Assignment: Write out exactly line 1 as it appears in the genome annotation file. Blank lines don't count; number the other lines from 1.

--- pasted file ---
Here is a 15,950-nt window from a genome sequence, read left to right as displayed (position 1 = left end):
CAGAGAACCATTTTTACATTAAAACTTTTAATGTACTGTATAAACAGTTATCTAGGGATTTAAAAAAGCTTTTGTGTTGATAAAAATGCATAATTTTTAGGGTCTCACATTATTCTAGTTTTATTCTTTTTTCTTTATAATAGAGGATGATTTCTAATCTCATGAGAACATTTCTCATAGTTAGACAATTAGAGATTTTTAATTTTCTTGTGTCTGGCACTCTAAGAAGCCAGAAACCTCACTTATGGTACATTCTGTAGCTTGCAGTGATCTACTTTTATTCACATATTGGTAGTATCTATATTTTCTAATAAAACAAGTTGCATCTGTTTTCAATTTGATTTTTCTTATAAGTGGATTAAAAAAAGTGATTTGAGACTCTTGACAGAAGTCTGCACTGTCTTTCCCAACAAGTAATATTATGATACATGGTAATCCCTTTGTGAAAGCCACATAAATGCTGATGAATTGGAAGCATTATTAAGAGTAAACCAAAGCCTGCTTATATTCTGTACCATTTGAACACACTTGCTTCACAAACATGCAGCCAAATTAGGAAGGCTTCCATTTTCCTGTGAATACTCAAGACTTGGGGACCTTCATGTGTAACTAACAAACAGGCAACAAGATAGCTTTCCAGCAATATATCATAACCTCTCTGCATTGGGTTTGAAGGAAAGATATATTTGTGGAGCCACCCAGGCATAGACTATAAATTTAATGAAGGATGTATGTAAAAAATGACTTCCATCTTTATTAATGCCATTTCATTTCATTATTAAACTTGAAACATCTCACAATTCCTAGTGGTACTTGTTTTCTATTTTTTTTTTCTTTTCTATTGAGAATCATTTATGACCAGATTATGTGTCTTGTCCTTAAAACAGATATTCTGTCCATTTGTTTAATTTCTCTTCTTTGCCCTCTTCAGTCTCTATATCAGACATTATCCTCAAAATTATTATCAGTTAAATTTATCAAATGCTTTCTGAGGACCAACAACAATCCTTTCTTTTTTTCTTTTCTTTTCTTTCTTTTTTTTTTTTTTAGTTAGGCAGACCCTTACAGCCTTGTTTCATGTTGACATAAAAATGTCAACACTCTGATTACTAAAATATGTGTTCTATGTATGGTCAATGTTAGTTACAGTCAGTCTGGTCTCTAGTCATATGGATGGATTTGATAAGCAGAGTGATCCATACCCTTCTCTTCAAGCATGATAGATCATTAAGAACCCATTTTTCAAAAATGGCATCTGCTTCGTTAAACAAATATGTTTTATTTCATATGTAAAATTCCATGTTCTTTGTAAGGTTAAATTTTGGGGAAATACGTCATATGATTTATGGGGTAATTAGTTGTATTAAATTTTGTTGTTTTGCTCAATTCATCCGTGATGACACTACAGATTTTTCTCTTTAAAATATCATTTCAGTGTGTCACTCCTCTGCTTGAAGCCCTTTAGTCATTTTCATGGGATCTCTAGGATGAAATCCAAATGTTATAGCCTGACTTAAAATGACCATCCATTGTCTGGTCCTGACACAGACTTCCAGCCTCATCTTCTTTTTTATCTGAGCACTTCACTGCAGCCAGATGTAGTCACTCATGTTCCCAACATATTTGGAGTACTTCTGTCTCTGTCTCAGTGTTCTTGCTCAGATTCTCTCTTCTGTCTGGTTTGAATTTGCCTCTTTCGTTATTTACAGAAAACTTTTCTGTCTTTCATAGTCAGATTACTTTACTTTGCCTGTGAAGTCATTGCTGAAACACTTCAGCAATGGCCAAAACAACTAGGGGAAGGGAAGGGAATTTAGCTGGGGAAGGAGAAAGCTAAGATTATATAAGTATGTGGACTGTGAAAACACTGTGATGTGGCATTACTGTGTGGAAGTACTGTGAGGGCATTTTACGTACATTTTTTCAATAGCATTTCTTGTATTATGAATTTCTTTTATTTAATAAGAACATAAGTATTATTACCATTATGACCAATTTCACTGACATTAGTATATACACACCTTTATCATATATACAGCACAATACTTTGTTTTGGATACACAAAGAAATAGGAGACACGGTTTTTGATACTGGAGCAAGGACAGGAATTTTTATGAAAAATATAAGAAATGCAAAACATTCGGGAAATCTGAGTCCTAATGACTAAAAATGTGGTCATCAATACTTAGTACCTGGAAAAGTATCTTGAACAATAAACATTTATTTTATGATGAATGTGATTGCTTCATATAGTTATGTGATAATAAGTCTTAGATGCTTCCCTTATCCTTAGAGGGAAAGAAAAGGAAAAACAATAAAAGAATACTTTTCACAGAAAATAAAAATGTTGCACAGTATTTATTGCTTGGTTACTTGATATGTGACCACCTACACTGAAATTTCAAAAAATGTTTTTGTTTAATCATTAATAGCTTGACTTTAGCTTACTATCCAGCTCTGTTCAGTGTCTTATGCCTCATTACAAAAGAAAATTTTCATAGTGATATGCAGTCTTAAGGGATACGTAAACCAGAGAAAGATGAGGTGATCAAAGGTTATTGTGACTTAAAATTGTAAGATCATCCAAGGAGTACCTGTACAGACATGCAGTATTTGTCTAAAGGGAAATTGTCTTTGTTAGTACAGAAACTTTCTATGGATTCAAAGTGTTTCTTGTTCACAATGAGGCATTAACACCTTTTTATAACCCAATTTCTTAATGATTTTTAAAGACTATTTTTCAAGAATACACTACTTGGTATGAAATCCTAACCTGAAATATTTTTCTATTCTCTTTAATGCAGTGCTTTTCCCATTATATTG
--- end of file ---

Here is a 15,950-nt window from a genome sequence, read left to right as displayed (position 1 = left end):